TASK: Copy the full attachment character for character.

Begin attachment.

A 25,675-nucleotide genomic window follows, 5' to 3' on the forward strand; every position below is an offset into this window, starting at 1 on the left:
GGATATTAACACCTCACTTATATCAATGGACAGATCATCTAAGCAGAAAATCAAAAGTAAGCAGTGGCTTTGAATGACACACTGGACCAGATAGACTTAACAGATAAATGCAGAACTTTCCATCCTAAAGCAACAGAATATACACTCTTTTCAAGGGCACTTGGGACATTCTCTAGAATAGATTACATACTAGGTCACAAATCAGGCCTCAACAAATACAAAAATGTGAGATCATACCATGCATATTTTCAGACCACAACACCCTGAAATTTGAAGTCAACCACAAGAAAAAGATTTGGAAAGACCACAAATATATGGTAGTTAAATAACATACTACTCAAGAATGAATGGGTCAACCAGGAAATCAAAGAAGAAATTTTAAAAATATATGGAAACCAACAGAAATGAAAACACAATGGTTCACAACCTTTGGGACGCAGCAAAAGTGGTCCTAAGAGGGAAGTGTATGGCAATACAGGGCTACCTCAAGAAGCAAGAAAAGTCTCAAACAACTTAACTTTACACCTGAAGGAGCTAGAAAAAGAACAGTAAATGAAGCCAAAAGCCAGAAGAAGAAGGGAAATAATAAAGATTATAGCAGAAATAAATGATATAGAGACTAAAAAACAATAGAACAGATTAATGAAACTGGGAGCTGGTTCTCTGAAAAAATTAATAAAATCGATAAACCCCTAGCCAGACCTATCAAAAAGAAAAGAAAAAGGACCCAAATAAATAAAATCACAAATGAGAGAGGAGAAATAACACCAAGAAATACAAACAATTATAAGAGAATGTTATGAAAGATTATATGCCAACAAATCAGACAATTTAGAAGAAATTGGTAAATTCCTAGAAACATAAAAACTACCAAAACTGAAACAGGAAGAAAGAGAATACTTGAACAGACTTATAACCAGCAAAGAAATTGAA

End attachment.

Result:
A 25,675-nucleotide genomic window follows, 5' to 3' on the forward strand; every position below is an offset into this window, starting at 1 on the left:
GGATATTAACACCTCACTTATATCAATGGACAGATCATCTAAGCAGAAAATCAAAAGTAAGCAGTGGCTTTGAATGACACACTGGACCAGATAGACTTAACAGATAAATGCAGAACTTTCCATCCTAAAGCAACAGAATATACACTCTTTTCAAGGGCACTTGGGACATTCTCTAGAATAGATTACATACTAGGTCACAAATCAGGCCTCAACAAATACAAAAATGTGAGATCATACCATGCATATTTTCAGACCACAACACCCTGAAATTTGAAGTCAACCACAAGAAAAAGATTTGGAAAGACCACAAATATATGGTAGTTAAATAACATACTACTCAAGAATGAATGGGTCAACCAGGAAATCAAAGAAGAAATTTTAAAAATATATGGAAACCAACAGAAATGAAAACACAATGGTTCACAACCTTTGGGACGCAGCAAAAGTGGTCCTAAGAGGGAAGTGTATGGCAATACAGGGCTACCTCAAGAAGCAAGAAAAGTCTCAAACAACTTAACTTTACACCTGAAGGAGCTAGAAAAAGAACAGTAAATGAAGCCAAAAGCCAGAAGAAGAAGGGAAATAATAAAGATTATAGCAGAAATAAATGATATAGAGACTAAAAAACAATAGAACAGATTAATGAAACTGGGAGCTGGTTCTCTGAAAAAATTAATAAAATCGATAAACCCCTAGCCAGACCTATCAAAAAGAAAAGAAAAAGGACCCAAATAAATAAAATCACAAATGAGAGAGGAGAAATAACACCAAGAAATACAAACAATTATAAGAGAATGTTATGAAAGATTATATGCCAACAAATCAGACAATTTAGAAGAAATTGGTAAATTCCTAGAAACATAAAAACTACCAAAACTGAAACAGGAAGAAAGAGAATACTTGAACAGACTTATAACCAGCAAAGAAATTGAA